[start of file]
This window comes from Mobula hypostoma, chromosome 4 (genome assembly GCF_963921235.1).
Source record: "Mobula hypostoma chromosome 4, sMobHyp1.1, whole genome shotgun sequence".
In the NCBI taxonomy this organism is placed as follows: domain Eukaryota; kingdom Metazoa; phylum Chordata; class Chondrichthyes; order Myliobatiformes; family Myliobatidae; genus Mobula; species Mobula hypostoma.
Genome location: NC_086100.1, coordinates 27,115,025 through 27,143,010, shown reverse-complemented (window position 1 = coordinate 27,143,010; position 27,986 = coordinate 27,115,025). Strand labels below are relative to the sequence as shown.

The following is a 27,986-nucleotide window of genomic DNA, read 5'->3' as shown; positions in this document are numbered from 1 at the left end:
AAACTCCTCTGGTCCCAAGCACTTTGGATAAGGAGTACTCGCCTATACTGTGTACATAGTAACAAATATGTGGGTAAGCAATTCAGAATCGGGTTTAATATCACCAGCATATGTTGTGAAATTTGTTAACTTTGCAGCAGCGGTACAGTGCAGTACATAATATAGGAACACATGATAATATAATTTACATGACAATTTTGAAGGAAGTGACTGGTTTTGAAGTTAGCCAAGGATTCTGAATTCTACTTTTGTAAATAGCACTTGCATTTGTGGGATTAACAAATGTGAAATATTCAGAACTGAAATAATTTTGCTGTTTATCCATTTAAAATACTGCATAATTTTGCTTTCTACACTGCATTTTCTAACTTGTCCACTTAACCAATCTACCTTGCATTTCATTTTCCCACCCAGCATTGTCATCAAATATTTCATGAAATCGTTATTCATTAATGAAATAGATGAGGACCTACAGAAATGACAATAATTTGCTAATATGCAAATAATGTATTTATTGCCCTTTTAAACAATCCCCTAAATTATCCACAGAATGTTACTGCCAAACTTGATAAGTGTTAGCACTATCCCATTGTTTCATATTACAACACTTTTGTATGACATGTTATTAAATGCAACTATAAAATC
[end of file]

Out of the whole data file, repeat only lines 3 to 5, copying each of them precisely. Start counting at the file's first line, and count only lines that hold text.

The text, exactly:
In the NCBI taxonomy this organism is placed as follows: domain Eukaryota; kingdom Metazoa; phylum Chordata; class Chondrichthyes; order Myliobatiformes; family Myliobatidae; genus Mobula; species Mobula hypostoma.
Genome location: NC_086100.1, coordinates 27,115,025 through 27,143,010, shown reverse-complemented (window position 1 = coordinate 27,143,010; position 27,986 = coordinate 27,115,025). Strand labels below are relative to the sequence as shown.

The following is a 27,986-nucleotide window of genomic DNA, read 5'->3' as shown; positions in this document are numbered from 1 at the left end: